Do not underestimate the power of visual hierarchy. It’s been very effectively used in all kinds of design for eons, in architecture and industrial design as well as print design. Check out some great poster designs. Using this technique well in interaction design, the right things seem to appear at the right time in the right way.
Great interaction designers use the power of emphasis to successfully achieve “lean and mean” interface designs that seem to work like magic.
Believe it or not, this law comes from early studies looking at human muscle movement and targeting of telegraph operator and production line task performance, and was later adapted to HCI (human-computer interaction). It basically says: “The time to acquire a target is a function of the distance to and size of the target.”
In simpler terms, it’s about how far and how large a target is, and how close it is in relation to other targets. Shorter mouse movements or taps are better—it is always faster to click or swipe a target if it is closer to your starting position. Related tasks should also be in close proximity to each other so users don’t have to dart around the screen interacting with the UI.
Fitts’ law can accurately predict the amount of time it takes to move to and select a target. A target can be a button, a dropdown, or some other interactive element on a screen. If it’s too far, too small, or if clickable elements are too close together, the efficiency and usability of the UI is greatly reduced.
Gutenberg Diagram, Z- and F-Pattern Layouts
These patterns are applicable in different situations depending on content, and are mostly used by western audiences. The Gutenberg diagram describes a general pattern that the eyes move through when looking at evenly distributed, homogenous information—mostly text-heavy sites such as blogs or news sites. The Gutenberg diagram suggests that the strong and weak fallow areas fall outside the reading gravity path, and receive minimal attention unless emphasized visually in some way.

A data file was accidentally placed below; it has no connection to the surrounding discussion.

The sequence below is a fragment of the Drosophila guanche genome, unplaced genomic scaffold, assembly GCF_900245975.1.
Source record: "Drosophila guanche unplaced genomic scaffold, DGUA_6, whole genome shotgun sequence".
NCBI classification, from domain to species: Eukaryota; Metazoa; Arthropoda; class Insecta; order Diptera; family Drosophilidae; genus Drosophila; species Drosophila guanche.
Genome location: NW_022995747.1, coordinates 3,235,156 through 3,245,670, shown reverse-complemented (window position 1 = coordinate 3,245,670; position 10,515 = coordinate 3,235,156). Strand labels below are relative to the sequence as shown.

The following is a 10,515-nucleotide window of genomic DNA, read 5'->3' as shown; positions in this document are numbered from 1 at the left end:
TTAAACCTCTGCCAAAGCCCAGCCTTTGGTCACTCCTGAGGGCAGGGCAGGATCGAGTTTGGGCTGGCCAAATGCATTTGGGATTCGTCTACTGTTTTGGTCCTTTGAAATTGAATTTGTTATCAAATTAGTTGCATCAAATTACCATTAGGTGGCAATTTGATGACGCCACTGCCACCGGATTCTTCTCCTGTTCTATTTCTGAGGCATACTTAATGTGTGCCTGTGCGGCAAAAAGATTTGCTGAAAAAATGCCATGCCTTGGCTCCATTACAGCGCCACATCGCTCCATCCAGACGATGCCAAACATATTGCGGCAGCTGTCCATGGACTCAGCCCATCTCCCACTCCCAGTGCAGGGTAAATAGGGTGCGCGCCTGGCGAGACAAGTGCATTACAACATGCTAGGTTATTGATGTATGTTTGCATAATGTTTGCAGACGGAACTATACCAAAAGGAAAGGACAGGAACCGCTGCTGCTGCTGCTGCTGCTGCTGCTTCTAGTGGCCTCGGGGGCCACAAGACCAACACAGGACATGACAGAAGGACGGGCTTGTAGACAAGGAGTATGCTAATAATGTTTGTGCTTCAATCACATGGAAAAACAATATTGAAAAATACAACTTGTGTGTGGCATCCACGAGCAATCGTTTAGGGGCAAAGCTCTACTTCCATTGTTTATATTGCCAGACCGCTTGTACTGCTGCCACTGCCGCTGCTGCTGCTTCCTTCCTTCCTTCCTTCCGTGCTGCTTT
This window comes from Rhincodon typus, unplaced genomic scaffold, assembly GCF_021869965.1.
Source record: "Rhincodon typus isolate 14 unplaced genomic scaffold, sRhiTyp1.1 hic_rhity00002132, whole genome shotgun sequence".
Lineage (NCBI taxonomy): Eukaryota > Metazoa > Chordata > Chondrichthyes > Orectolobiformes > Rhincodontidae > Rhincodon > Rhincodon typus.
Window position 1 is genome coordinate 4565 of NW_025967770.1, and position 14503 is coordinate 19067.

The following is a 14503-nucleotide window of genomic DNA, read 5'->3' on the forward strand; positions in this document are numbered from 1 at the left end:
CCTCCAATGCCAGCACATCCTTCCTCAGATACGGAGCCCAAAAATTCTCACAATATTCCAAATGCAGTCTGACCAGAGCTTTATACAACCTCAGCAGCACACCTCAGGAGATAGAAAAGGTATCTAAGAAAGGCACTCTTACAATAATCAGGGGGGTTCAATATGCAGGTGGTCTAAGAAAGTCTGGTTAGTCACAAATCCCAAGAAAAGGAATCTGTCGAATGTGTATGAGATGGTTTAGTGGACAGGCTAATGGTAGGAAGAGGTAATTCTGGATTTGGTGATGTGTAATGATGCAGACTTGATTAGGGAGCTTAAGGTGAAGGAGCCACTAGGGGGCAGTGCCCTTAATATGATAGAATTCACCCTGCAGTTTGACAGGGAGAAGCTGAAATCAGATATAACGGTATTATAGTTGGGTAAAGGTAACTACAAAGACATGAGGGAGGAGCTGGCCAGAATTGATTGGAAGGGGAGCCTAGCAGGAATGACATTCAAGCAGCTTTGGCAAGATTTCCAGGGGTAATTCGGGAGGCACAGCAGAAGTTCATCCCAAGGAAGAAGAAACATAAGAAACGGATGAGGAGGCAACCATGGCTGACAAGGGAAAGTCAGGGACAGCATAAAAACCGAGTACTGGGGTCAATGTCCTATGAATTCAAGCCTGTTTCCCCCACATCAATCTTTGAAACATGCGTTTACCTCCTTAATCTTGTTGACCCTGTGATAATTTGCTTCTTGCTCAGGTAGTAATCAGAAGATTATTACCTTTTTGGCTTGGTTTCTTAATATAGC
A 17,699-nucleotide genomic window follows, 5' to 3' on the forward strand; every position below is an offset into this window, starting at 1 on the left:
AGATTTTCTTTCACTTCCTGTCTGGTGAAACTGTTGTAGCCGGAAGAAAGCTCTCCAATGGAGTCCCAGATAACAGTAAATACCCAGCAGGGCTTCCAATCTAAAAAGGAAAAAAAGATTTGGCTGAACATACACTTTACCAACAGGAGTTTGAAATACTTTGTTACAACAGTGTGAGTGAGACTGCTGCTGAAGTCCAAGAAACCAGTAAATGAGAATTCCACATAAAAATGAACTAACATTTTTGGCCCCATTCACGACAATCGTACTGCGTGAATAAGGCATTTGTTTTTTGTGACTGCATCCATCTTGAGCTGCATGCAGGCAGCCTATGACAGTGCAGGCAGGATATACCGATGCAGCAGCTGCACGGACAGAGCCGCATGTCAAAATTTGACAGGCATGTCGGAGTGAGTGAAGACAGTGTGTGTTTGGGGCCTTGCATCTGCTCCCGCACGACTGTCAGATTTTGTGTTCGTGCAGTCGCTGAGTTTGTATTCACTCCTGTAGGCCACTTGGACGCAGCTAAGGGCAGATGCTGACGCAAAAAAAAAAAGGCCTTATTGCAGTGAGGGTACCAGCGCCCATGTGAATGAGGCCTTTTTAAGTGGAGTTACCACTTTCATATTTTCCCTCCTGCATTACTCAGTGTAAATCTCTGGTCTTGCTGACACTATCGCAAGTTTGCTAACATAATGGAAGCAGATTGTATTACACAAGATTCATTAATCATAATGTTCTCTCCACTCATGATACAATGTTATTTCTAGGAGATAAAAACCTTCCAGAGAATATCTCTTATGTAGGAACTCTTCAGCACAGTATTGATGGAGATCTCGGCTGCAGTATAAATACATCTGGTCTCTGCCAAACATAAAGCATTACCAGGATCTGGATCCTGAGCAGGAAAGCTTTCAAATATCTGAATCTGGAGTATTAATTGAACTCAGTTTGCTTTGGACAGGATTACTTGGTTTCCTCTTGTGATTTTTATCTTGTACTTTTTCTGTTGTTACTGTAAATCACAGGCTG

The Z-pattern follows the shape of the letter Z. In certain cases this pattern is also referred to as a Zig-Zag pattern. The main difference with the Gutenberg diagram is that the Z-pattern suggests viewers will pass through the two fallow areas. Otherwise they still start and end in the same places, and still pass through the middle. As with Gutenberg, a designer would place the most important information along the Z-pattern’s path.
F is for fast and refers to how users read content. The F-pattern was popularized by an NNGroup eyetracking study which recorded more than 200 users reading content on the web. It found that people’s scanning patterns were pretty consistent across many different types of sites.
Why is this important? On an eCommerce site for example, to maximize scanning, you might want to arrange the most important content in a way that follows the F-pattern.
Recognition Rather than Recall
Recognition refers to our ability to “recognize” an event or piece of information as being familiar, while recall is much more of a “cognitive burden” that involves pulling related details from memory. Showing users things they can recognize improves usability over needing to recall items from scratch.
For example, using icons in a UI is powerful because it allows for the instant recognition of a symbol. Our brain processes (recognizes) symbols about 1000x faster than reading text. If a designer displays a standard warning sign icon in a dialog, it immediately makes the user focus and pay attention because the next action may be destructive. But if an icon is designed in such a way that forces users to recall and decipher meaning—a hand held up for example instead of the warning icon—it decreases efficiency and the usability of the UI.
Aesthetic and Minimalist Design
You have to deeply understand the essence of a product in order to be able to get rid of the parts that are not essential. —Jonathan Ive.